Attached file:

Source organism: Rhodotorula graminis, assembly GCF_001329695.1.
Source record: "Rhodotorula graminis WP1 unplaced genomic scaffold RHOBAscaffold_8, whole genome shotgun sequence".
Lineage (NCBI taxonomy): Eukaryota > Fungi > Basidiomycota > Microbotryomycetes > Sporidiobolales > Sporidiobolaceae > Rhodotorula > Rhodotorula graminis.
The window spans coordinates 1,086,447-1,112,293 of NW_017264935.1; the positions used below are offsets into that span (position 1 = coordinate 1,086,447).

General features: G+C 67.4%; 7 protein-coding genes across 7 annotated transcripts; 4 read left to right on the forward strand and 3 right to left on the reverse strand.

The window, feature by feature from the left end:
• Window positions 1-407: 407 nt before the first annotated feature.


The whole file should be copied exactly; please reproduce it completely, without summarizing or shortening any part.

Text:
Source organism: Rhodotorula graminis, assembly GCF_001329695.1.
Source record: "Rhodotorula graminis WP1 unplaced genomic scaffold RHOBAscaffold_8, whole genome shotgun sequence".
Lineage (NCBI taxonomy): Eukaryota > Fungi > Basidiomycota > Microbotryomycetes > Sporidiobolales > Sporidiobolaceae > Rhodotorula > Rhodotorula graminis.
The window spans coordinates 1,086,447-1,112,293 of NW_017264935.1; the positions used below are offsets into that span (position 1 = coordinate 1,086,447).

General features: G+C 67.4%; 7 protein-coding genes across 7 annotated transcripts; 4 read left to right on the forward strand and 3 right to left on the reverse strand.

The window, feature by feature from the left end:
• Window positions 1-407: 407 nt before the first annotated feature.